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Artistry trumps appetite at Chrisof Perick's absentee farewell 

Christof Perick's tenure with the Charlotte Symphony ended very much as it began back in 2001, with Beethoven's Symphony #9. Only this time, due to the volcanic ash cloud hovering over Europe, Perick couldn't be here. Nevertheless, since the ensemble our departing maestro has bequeathed to his successor was very much here last weekend at Belk Theater -- along with the mighty Oratorio Singers of Charlotte -- the season finale was emblematic of all Perick had accomplished and all he hadn't.

While a discerning ear could detect a clear uplift in musicianship and artistry as each of the sections of the Symphony took its turn in the spotlight, it was blatantly clear that Perick hadn't lifted Charlotte's appetite for music. Leaving questions of Symphony's woozy finances aside for the moment -- they certainly aren't unique -- I find it painful to Google concerts where Beethoven's "Choral Symphony" is played in search of other cities where absolutely nothing else is on the program. We do seem to be unique in that dubious respect. If somebody can find another city whose appetite is so easily satiated, I would be immensely consoled and less embarrassed.

Gracefully filling in for our absent maestro (a status that is also emblematic of the Perick regime), Stefan Sanderling, the best of the candidates who vied for Perick's position, may have been somewhat taken aback by how little he needed to do. When he competed against seven other aspirants for the vacant music directorship, Sanderling paired Stravinsky's Capriccio for Piano and Orchestra with Mozart's Concert Rondo for guest soloist Peter Serkin, preceded it with Wolfgang's "Overture to La Clemenza di Tito," and ladled on nothing less than Shostakovich's Symphony #5 after intermission. A look at the empty seats at the Belk after the recess should have provided him with a hint why such ambitious programming wouldn't land him the Charlotte post. Last weekend's skimpy program would have hammered the point home.

Symphony and the Oreos were able to perform Ludwig's #9 quite creditably at the end of the Driehuys Era back in 1993, another reason why the challenge facing Sanderling last week wasn't exactly Everest. Yet there were aspects of the iconic work that were newly unveiled in last week's performances. The first two movements were more layered and lucid than I've heard them before, less abrupt and exciting at some points but with longer builds and glimmers of a larger architecture -- within the opening allegro and the ensuing scherzo, yet shining some light on the entire symphony.

There was certainly enough tension in those movements for the third movement adagio to be keenly perceived as a glorious onset of harmony. Violas and second violins were warmly transparent. The lazy tempo and flight of the first violins, wafting in above, were beautifully judged, and the woodwinds were admirably distilled and blended. Trumpets at the peak of the long, lordly crescendo launched by the pizzicato strings were as startling for their lack of heraldic crispness as they were for their calm, insouciant smoothness, gorgeously sustained by the violins each time they broke off. Will acting trumpet principal Karin Bliznik stay aboard next year? Hope so.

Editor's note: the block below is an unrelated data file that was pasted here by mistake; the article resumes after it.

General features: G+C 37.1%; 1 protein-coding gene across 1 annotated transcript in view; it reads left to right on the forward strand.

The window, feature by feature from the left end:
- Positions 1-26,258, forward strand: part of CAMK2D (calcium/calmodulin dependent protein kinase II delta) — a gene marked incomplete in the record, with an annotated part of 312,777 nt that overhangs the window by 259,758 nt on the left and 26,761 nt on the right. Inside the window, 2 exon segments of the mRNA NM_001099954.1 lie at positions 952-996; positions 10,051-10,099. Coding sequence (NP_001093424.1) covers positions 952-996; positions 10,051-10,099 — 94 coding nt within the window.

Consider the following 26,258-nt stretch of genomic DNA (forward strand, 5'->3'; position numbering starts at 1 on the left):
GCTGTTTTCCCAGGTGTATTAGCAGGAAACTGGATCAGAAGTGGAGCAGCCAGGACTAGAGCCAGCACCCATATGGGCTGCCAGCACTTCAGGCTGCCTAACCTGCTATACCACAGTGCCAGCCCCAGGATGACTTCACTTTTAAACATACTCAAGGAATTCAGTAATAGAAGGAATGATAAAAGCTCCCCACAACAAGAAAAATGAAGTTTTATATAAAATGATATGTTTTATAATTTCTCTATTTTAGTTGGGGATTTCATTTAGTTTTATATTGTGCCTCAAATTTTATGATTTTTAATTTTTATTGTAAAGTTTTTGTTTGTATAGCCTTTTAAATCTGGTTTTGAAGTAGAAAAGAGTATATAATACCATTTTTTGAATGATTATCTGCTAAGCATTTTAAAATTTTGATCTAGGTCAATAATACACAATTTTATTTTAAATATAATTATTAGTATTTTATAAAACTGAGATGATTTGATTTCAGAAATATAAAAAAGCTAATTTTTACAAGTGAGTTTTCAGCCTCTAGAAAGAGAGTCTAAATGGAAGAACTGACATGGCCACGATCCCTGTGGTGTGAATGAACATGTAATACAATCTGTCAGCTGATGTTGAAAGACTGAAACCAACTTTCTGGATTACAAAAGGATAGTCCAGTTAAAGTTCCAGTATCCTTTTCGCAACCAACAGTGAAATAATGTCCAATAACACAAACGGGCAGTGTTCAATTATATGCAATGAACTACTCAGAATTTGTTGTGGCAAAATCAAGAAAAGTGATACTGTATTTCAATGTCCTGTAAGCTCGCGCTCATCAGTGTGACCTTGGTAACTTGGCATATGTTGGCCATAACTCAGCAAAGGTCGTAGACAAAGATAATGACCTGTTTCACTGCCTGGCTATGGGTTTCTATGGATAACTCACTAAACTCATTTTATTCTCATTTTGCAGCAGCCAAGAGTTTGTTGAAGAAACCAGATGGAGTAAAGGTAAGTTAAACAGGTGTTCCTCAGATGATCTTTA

Cellos were outstanding, in dialogue with the trumpets, the violins, and -- most exquisitely -- with the winds in the opening of the grand choral finale. After all this sparring, the cellos began the famed brotherhood theme with a reverential quietude, violas repeating with violin lightness, violins coming aboard lighter still, leaving plenty of dramatic room for the majestic trumpets. Baritone soloist Jochen Kupfer certainly didn't have the luck of the draw in his 2008 Charlotte debut when he sang in Carmina Burana, but he surely had it in the Beethoven -- singing the first solo with a mellowness that brought tears to my eyes.

Lori Tiberio pumped out her cue for the reset of the choral movement with such martial gusto on her contrabassoon that she actually garnered an individual bow from Sanderling when the performance was done. Both she and Kupfer, however, upstaged tenor Steven Tharp, who was brought in to substitute for Tilman Lichdi. Heidi Meier, who sang the Gliere Concerto for Coloratura Soprano so brilliantly last month, was also stranded in Europe, but Layla Claire's debut -- limited to brief quartets and duets with mezzo Frances Pappas -- was not at all disappointing. Even Tharp had some intermittent flashes of power in his duet with Kupfer after his lackluster soloing was done.

Prepared by Scott Allen Jarrett, the Oreos were completely simpatico with the Sanderling concept of the "Choral," ascending from the hushed sacramental episodes to the swift ecstatic sections without the rabid barking that often breaks out amid the ultimate visionary exhortations. Born in East Berlin, the son of a legendary maestro, with an education and a career that bridge the gap between LA and Leipzig, Sanderling has the tools and the talent to perform a delicate surgery on this most familiar of chorales. Yes, Sanderling took the manic out of its Germanic aspects without losing the patient -- or its soul.

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